Memories of the Lisdoonvarna Folk Festival

Ireland's first weekend youth musical festival took place during the summer of 1978 in what was then a backwater- Lisdoonvarna in County Clare. Thanks to the foresight of Jim Shannon and Paddy Doherty, it was the Electric Picnic of its time & an Irish equivalent of Woodstock.
The festival was billed as a Folk Festival. But though it started as an upbeat all-Irish Feilé, it expanded its repertoire over the years and hosted some of the finest musical acts on the planet including Jackson Browne, Van Morrison,  Rory Gallagher, Emmylou Harris and Planxty.
Maria O'Malley from UCG & Mayo at Lisdoonvarna, 1978
The  scene that greeted arrivals was a countryside of stone walls, small fields and narrow botharíns. But from this unlikely landscape sprung forth a huge tent city populated by amongst others, students, German hippies (from Clare & south Galway), Irish trad aficionados, Hells Angels, Hare Krishnas, left wing revolutionaries... Of course with so much young people on one site, undercover cops were also present, making the odd arrest for possession of hash etc.

Largely peaceful, the 1983 festival was marred by eight drowning fatalities at nearby Tra Leathan and by the violence that broke out when Hells Angels, inexplicably hired as festival security(!), started to beat up some of the festival goers. Thus ended a magical festival that corresponded too and reflected much of my fun  student days and my political awakening.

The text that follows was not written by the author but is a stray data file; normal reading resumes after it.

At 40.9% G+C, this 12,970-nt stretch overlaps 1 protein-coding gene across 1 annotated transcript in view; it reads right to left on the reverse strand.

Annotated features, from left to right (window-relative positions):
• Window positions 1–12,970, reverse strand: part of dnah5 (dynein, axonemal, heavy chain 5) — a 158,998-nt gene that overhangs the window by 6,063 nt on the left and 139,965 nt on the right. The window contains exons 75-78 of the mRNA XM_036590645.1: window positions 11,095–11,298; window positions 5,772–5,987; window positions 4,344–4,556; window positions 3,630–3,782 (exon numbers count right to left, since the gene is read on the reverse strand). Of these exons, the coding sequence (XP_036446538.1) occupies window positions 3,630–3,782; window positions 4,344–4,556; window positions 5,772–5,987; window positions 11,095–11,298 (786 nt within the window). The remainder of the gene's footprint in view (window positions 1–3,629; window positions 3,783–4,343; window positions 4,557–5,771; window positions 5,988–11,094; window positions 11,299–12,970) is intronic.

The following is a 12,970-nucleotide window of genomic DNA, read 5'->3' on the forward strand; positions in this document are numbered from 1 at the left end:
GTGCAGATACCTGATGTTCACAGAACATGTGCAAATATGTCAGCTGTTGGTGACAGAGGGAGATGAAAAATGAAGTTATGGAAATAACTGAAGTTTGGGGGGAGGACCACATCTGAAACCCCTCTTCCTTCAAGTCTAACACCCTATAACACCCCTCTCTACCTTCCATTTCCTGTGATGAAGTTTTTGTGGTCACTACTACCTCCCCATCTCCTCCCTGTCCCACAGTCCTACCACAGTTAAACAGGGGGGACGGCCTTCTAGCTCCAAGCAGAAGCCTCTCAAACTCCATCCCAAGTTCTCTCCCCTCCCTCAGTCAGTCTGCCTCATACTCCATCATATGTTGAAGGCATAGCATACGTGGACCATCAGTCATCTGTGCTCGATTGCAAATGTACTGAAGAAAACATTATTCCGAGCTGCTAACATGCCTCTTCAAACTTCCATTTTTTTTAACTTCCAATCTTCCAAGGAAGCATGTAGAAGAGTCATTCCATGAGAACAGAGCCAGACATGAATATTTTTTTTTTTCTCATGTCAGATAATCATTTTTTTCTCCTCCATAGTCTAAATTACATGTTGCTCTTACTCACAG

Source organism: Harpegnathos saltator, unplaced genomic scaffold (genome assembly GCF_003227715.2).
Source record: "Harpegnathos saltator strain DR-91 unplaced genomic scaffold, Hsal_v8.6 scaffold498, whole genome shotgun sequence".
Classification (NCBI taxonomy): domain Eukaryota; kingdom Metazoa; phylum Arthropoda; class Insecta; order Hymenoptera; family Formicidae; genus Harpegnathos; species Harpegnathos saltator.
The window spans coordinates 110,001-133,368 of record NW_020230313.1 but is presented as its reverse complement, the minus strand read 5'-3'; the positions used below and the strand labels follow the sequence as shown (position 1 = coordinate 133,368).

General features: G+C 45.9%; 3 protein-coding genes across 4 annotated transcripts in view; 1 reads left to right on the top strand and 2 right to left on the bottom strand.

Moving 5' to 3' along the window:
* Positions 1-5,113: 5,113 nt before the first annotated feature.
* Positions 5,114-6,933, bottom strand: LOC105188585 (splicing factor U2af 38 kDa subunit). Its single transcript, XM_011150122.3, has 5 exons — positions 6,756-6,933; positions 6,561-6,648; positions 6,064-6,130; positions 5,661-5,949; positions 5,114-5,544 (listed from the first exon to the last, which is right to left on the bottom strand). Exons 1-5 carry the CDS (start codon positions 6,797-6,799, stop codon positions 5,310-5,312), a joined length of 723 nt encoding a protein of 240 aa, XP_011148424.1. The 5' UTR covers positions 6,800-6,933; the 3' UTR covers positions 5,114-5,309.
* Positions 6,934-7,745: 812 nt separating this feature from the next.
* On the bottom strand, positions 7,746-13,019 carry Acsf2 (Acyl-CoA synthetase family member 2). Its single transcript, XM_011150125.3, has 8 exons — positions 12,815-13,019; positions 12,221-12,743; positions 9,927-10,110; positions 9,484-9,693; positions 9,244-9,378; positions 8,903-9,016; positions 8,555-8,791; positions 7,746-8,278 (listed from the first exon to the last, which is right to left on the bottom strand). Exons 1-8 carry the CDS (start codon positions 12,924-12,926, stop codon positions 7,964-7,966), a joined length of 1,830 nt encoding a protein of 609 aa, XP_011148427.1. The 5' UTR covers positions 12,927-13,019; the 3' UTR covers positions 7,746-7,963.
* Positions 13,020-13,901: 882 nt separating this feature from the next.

For me, my happiest memory was in 1981 when Irish supergrpup Moving Hearts (Christy Moore, Davy Spillane, Declan Sinnott...) played highly politicized songs from their album of the same name. Songs such as 'No Time for Love', 'Hiroshima Nagasak'i and 'Before the Deluge' reflected the conflict in Northern Ireland, the H-Blocks, the early global environmental and the anti-war movements that were a largely youthful response to the real threat of mass annihilation that could have emanated from the 'Nuclear Arms Race' then taking place between the USSR and the USA.

1 comment:

Unknown said...

Just watching RTEs How Ireland rocked the 70s ... fantastic memories of music, adventure, craic, pints and friendship with strangers. Brilliant atmosphere - it was a formative time for our generation - which gave us a positivity, sense of comfort-in-our-skin and a confidence that would not exist today only for it!